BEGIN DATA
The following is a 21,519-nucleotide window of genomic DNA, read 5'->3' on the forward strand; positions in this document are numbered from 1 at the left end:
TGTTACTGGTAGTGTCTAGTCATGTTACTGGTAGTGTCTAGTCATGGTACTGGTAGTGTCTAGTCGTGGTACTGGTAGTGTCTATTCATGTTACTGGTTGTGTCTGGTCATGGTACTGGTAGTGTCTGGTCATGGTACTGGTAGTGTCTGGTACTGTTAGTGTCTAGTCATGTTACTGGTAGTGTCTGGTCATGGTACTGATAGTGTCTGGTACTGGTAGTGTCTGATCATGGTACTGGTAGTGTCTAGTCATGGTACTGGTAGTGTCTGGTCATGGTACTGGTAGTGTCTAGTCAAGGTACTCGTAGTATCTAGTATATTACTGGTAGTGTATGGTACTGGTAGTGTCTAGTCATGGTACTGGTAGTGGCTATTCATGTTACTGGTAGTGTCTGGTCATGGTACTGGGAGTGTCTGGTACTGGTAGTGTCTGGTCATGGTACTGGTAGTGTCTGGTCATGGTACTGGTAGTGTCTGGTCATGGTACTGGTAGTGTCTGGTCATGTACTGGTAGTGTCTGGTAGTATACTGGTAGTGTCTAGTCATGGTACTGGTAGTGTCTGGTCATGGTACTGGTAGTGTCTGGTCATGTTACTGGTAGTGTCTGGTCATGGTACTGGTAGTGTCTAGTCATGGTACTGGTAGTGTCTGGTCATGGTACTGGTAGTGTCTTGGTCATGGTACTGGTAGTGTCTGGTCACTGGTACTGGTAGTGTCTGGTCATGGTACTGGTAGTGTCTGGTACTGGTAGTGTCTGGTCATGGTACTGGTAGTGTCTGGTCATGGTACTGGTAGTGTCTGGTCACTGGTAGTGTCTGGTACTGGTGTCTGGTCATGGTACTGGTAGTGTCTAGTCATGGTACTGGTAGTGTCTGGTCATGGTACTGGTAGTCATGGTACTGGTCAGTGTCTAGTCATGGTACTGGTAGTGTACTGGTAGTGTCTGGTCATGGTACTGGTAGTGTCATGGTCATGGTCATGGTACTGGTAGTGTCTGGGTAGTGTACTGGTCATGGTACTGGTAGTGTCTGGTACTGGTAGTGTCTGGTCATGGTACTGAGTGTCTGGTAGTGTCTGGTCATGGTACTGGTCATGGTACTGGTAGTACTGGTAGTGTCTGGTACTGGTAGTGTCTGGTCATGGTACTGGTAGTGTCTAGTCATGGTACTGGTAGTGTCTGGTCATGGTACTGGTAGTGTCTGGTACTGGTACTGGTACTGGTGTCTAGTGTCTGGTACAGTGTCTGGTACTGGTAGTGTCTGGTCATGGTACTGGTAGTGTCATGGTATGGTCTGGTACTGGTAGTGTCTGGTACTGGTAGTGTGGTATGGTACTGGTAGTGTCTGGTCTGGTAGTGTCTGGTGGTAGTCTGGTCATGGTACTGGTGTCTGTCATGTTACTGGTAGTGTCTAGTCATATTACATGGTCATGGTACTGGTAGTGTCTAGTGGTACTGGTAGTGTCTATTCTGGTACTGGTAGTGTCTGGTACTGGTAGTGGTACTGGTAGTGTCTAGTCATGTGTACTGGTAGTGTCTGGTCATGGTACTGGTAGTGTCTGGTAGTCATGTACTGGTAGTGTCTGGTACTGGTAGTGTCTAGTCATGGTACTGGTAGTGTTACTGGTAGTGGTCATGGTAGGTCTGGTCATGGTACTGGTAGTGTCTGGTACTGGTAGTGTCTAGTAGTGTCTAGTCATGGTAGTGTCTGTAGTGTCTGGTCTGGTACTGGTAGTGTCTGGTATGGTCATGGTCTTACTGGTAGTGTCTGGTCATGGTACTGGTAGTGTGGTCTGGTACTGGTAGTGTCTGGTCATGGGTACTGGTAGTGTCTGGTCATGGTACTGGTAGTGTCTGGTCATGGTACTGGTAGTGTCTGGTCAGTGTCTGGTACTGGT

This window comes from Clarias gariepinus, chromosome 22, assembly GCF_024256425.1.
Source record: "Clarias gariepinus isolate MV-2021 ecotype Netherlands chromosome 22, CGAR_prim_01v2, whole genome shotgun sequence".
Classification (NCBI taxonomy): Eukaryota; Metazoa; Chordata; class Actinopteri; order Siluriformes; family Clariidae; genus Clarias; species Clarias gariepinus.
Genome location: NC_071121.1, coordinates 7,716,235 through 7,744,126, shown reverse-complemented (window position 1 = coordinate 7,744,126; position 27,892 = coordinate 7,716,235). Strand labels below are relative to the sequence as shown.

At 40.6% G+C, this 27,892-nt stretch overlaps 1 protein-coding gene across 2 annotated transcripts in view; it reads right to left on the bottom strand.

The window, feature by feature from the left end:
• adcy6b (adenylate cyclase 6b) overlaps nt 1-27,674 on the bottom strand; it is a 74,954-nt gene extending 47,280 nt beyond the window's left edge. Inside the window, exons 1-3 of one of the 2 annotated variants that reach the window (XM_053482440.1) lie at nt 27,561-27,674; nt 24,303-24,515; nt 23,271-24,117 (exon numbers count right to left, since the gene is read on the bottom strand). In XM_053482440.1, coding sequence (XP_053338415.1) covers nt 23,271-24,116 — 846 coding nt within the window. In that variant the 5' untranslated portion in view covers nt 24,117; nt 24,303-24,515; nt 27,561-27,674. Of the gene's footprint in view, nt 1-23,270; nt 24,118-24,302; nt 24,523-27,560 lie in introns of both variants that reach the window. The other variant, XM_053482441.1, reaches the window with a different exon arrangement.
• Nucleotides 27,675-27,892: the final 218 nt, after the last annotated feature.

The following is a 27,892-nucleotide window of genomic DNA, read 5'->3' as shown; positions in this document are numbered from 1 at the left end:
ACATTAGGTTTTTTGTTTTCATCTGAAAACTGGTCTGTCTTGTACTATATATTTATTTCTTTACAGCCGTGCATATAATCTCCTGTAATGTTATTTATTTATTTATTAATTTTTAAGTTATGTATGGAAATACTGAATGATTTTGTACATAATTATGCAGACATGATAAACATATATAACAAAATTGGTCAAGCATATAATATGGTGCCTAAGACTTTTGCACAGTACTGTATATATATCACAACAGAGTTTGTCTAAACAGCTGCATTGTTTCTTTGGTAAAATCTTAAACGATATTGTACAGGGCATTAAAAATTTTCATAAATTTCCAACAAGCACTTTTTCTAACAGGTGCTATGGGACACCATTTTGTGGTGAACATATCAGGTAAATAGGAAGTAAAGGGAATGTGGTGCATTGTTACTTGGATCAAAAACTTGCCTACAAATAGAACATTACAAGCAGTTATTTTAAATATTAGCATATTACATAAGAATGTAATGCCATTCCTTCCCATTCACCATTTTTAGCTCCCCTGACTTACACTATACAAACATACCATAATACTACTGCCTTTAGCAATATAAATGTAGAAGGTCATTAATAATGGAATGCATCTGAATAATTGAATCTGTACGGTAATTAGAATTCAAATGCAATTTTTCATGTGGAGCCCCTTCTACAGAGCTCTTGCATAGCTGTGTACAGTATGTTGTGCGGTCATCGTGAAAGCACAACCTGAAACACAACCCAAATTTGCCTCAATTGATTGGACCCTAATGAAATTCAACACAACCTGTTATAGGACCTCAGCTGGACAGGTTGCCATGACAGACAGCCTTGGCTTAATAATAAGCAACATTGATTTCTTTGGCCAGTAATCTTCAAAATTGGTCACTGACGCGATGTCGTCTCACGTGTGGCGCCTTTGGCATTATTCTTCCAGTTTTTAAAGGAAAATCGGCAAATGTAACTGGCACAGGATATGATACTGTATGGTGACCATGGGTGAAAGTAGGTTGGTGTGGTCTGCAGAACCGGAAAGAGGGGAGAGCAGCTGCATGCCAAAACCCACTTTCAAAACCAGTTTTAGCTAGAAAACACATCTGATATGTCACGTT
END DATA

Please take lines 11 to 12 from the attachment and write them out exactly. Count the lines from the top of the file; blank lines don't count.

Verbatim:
The following is a 27,892-nucleotide window of genomic DNA, read 5'->3' as shown; positions in this document are numbered from 1 at the left end:
ACATTAGGTTTTTTGTTTTCATCTGAAAACTGGTCTGTCTTGTACTATATATTTATTTCTTTACAGCCGTGCATATAATCTCCTGTAATGTTATTTATTTATTTATTAATTTTTAAGTTATGTATGGAAATACTGAATGATTTTGTACATAATTATGCAGACATGATAAACATATATAACAAAATTGGTCAAGCATATAATATGGTGCCTAAGACTTTTGCACAGTACTGTATATATATCACAACAGAGTTTGTCTAAACAGCTGCATTGTTTCTTTGGTAAAATCTTAAACGATATTGTACAGGGCATTAAAAATTTTCATAAATTTCCAACAAGCACTTTTTCTAACAGGTGCTATGGGACACCATTTTGTGGTGAACATATCAGGTAAATAGGAAGTAAAGGGAATGTGGTGCATTGTTACTTGGATCAAAAACTTGCCTACAAATAGAACATTACAAGCAGTTATTTTAAATATTAGCATATTACATAAGAATGTAATGCCATTCCTTCCCATTCACCATTTTTAGCTCCCCTGACTTACACTATACAAACATACCATAATACTACTGCCTTTAGCAATATAAATGTAGAAGGTCATTAATAATGGAATGCATCTGAATAATTGAATCTGTACGGTAATTAGAATTCAAATGCAATTTTTCATGTGGAGCCCCTTCTACAGAGCTCTTGCATAGCTGTGTACAGTATGTTGTGCGGTCATCGTGAAAGCACAACCTGAAACACAACCCAAATTTGCCTCAATTGATTGGACCCTAATGAAATTCAACACAACCTGTTATAGGACCTCAGCTGGACAGGTTGCCATGACAGACAGCCTTGGCTTAATAATAAGCAACATTGATTTCTTTGGCCAGTAATCTTCAAAATTGGTCACTGACGCGATGTCGTCTCACGTGTGGCGCCTTTGGCATTATTCTTCCAGTTTTTAAAGGAAAATCGGCAAATGTAACTGGCACAGGATATGATACTGTATGGTGACCATGGGTGAAAGTAGGTTGGTGTGGTCTGCAGAACCGGAAAGAGGGGAGAGCAGCTGCATGCCAAAACCCACTTTCAAAACCAGTTTTAGCTAGAAAACACATCTGATATGTCACGTT